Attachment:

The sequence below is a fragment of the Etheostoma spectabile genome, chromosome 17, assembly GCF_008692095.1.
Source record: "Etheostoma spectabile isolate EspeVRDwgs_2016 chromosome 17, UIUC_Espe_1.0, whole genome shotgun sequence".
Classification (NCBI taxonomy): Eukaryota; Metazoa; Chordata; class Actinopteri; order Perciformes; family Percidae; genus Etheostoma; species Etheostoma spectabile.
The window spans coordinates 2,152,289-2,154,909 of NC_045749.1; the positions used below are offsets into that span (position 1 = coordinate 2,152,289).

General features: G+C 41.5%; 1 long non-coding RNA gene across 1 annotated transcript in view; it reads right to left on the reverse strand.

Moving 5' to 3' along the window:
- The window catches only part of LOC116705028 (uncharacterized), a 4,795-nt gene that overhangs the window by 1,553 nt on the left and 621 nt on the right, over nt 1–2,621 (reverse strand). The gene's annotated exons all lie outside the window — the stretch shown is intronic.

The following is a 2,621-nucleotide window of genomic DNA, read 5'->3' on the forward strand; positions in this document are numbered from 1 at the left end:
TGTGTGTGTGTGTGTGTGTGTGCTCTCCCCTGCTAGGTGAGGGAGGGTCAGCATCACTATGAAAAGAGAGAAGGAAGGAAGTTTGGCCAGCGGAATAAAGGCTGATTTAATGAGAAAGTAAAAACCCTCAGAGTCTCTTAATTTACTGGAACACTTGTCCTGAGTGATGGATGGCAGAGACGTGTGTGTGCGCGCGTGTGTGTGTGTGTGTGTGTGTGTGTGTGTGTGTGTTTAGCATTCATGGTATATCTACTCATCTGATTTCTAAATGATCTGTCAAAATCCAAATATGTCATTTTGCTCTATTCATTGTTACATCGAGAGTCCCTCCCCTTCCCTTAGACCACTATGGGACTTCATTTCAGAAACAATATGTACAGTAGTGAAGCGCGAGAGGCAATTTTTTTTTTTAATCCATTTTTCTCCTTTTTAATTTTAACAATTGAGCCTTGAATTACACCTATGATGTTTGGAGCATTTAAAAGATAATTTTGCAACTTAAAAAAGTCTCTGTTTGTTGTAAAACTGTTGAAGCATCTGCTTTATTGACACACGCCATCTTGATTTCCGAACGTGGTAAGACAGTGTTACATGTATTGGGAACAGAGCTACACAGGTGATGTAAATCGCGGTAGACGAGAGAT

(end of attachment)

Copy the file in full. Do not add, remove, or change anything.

The sequence below is a fragment of the Etheostoma spectabile genome, chromosome 17, assembly GCF_008692095.1.
Source record: "Etheostoma spectabile isolate EspeVRDwgs_2016 chromosome 17, UIUC_Espe_1.0, whole genome shotgun sequence".
Classification (NCBI taxonomy): Eukaryota; Metazoa; Chordata; class Actinopteri; order Perciformes; family Percidae; genus Etheostoma; species Etheostoma spectabile.
The window spans coordinates 2,152,289-2,154,909 of NC_045749.1; the positions used below are offsets into that span (position 1 = coordinate 2,152,289).

General features: G+C 41.5%; 1 long non-coding RNA gene across 1 annotated transcript in view; it reads right to left on the reverse strand.

Moving 5' to 3' along the window:
- The window catches only part of LOC116705028 (uncharacterized), a 4,795-nt gene that overhangs the window by 1,553 nt on the left and 621 nt on the right, over nt 1–2,621 (reverse strand). The gene's annotated exons all lie outside the window — the stretch shown is intronic.

The following is a 2,621-nucleotide window of genomic DNA, read 5'->3' on the forward strand; positions in this document are numbered from 1 at the left end:
TGTGTGTGTGTGTGTGTGTGTGCTCTCCCCTGCTAGGTGAGGGAGGGTCAGCATCACTATGAAAAGAGAGAAGGAAGGAAGTTTGGCCAGCGGAATAAAGGCTGATTTAATGAGAAAGTAAAAACCCTCAGAGTCTCTTAATTTACTGGAACACTTGTCCTGAGTGATGGATGGCAGAGACGTGTGTGTGCGCGCGTGTGTGTGTGTGTGTGTGTGTGTGTGTGTGTGTGTTTAGCATTCATGGTATATCTACTCATCTGATTTCTAAATGATCTGTCAAAATCCAAATATGTCATTTTGCTCTATTCATTGTTACATCGAGAGTCCCTCCCCTTCCCTTAGACCACTATGGGACTTCATTTCAGAAACAATATGTACAGTAGTGAAGCGCGAGAGGCAATTTTTTTTTTTAATCCATTTTTCTCCTTTTTAATTTTAACAATTGAGCCTTGAATTACACCTATGATGTTTGGAGCATTTAAAAGATAATTTTGCAACTTAAAAAAGTCTCTGTTTGTTGTAAAACTGTTGAAGCATCTGCTTTATTGACACACGCCATCTTGATTTCCGAACGTGGTAAGACAGTGTTACATGTATTGGGAACAGAGCTACACAGGTGATGTAAATCGCGGTAGACGAGAGAT